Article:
Time Streams in Fiction

Temporal effects are a common gimmick used in science fiction and fantasy. Unsurprisingly, it is handled with varying degrees of competence in various circumstances. In fact, aside from magic and/or technology (depending on context), it is probably the most mishandled gimmick of all.

Like with the rest of the writing process, where most writers fail is at the planning stages. They don’t think through the implications of time travel for either their characters or the universe those characters exist within. Below I am going to discuss several important factors that need to be considered when developing a time travel (or other temporal effect) story.

The most important thing to consider is causality. Your audience lives in a universe where effects follow causes linearly and usually in a straight forward manner. So do you, for that matter. What this means is that your audience will expect a chain of events that is consistent, and which makes sense. That is not to say that you have to spoon feed them every little implication or detail; most will be willing, or even pleased, to spend a bit of effort figuring out how things work. They will, however, be extremely miffed if when they finish expending that effort, they discover that you have provided them with an inconsistent mess that completely defies any concept of causality. What this means is that you must make absolutely certain that there are no holes in your causality chain that are introduced due to time travelling. This includes temporal paradoxes. Of course, this is somewhat less than a strict rule depending on other factors.

You must also think carefully about the mechanism that causes the temporal effect, whether it is one character living in the reverse order to everyone else or a garden variety time travel story or some funky temporal anomaly noodling around causing weirdness. You need not explain the physics or metaphysics behind the effect, and often it is better if you do not, but you do need to be absolutely clear about how it works and you must think through the implications of it carefully. You have to know what the effect allows to happen and what it does not. For instance, a simple time dilation field will likely only affect the speed at which time passes within the field. But this might have implications at the edge of the field. Also think about what happens if the field collapses, and why that might happen based on how the field works. Make sure you understand why you have chosen a particular effect and avoid having some cool effect happen simply to make your plot more tense. It must make sense within the existing context of your story. If it doesn’t, your audience will be left with a vague sense of confusion at best.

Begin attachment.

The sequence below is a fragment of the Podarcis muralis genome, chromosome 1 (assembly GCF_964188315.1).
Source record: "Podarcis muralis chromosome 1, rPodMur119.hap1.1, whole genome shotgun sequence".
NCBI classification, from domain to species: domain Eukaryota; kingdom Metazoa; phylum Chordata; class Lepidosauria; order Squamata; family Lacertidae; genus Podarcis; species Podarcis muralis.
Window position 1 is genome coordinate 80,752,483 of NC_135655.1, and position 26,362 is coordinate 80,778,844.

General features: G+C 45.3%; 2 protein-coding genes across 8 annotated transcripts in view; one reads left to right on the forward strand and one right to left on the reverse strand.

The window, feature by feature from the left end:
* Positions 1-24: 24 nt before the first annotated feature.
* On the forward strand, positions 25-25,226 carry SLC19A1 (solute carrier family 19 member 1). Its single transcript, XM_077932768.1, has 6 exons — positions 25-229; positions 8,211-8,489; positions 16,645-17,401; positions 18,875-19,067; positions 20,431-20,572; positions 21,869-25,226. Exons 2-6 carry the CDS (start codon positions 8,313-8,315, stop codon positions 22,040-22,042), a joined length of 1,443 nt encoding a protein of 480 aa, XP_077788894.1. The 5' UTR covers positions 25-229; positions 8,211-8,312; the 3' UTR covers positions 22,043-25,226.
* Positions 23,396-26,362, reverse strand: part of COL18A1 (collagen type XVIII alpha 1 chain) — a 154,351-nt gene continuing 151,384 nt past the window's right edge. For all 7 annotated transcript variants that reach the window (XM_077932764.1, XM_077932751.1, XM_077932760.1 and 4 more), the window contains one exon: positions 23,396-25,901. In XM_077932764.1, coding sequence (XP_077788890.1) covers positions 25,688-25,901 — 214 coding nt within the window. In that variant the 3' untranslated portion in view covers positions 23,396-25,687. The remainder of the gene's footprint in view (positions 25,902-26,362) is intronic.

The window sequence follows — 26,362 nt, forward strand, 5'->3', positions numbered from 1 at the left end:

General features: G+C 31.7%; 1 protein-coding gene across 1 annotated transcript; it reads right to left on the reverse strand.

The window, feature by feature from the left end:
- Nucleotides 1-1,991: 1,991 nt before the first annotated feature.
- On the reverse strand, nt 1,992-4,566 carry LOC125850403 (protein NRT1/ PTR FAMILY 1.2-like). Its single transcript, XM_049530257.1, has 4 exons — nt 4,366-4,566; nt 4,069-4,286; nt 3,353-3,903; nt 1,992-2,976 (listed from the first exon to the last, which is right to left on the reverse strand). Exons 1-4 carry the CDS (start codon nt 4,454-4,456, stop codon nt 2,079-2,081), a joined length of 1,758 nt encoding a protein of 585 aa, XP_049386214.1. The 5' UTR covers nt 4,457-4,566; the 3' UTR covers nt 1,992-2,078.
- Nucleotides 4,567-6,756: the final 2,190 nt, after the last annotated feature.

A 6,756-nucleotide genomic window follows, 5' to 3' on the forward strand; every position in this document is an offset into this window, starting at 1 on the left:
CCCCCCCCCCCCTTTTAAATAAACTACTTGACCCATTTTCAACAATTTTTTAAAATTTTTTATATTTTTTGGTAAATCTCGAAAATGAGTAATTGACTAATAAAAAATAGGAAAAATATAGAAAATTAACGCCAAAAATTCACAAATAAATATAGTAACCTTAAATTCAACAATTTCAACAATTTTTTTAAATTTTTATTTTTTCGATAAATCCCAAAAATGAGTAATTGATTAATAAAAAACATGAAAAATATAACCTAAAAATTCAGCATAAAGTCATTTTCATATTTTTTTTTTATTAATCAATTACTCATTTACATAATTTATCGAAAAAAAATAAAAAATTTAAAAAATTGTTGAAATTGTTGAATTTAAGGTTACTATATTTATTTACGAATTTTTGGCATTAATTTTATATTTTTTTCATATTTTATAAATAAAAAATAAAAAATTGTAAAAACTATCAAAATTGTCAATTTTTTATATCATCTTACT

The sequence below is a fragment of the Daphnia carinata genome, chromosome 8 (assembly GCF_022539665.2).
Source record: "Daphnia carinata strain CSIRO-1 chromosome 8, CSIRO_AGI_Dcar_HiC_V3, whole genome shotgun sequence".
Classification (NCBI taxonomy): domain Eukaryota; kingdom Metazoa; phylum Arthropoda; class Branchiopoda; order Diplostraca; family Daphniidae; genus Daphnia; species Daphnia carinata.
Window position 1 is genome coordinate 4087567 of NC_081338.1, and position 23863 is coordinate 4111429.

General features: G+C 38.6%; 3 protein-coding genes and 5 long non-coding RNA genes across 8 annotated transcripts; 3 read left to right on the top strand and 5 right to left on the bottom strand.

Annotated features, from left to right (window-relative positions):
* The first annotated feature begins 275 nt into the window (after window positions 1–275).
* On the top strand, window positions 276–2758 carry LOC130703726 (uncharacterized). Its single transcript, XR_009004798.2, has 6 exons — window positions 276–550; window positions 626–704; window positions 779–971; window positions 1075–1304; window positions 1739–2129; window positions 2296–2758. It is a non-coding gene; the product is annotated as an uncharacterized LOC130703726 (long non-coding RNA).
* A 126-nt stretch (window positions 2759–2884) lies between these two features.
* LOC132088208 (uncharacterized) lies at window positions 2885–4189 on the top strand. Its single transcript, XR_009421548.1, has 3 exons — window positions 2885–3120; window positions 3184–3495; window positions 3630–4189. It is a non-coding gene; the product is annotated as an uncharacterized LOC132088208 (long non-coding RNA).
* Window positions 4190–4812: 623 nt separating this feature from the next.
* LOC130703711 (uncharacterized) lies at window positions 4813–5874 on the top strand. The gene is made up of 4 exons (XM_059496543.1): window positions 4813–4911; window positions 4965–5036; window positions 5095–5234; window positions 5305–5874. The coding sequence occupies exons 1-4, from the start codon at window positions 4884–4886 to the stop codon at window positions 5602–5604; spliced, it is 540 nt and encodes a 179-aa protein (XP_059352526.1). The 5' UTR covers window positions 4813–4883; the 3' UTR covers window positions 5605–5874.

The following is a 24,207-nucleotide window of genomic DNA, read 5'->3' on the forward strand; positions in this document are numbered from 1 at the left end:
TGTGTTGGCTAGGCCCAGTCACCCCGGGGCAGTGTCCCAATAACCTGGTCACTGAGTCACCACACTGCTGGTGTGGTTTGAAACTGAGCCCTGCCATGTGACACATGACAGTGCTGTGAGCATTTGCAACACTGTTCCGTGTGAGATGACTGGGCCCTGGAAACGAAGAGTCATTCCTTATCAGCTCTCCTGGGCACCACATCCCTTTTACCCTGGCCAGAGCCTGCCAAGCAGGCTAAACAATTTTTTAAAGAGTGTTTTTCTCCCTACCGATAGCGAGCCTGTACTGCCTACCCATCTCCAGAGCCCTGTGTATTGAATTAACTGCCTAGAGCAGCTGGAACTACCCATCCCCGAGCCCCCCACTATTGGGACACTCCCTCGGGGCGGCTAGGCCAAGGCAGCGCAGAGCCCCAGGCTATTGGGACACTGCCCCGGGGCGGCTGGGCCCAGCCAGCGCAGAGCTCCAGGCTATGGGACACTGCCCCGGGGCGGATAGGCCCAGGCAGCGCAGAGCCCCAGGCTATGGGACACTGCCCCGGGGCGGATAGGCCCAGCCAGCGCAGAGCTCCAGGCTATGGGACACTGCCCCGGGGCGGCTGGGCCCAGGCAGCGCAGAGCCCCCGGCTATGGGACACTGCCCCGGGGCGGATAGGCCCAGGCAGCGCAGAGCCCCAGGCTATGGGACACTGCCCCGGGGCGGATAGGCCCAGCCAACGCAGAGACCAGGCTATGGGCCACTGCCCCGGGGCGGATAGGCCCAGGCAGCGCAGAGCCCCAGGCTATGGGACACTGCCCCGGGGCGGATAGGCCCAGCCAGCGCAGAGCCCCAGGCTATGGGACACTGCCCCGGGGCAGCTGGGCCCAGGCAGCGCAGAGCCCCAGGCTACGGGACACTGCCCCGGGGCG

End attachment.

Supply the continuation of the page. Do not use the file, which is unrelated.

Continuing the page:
You should most certainly avoid adding cool sounding explanations of your effect in the event you are writing science fiction, especially if you are not a physicist involved in the field you are borrowing. Quantum mechanics is often abused to handwave away random weirdness, for instance. While this may be plausible, the more detail you give, the less plausible it is going to be, especially if you happen to get some detail of quantum mechanics subtly wrong. It’s much less jarring for the gimmick that allows your effect to be named after some fictional scientist who discovered it in your universe and leaving it at that. Or naming the gimmick after the actual effect it has.

You should also carefully consider if it will be possible to change the timeline if you allow time travel. Not allowing changes may seem like it severely limits your options for tension in the story because your characters’ actions will already be part of their own history, or it means that the future is predetermined depending which perspective you attack it from (one implies the other if you look at it carefully).  However, an understanding of how history is recorded and how many details are simply not recorded at all, and even the fact that we notice only a fraction of what goes on around us at any time, should provide you with a nearly unlimited set of stories anyway.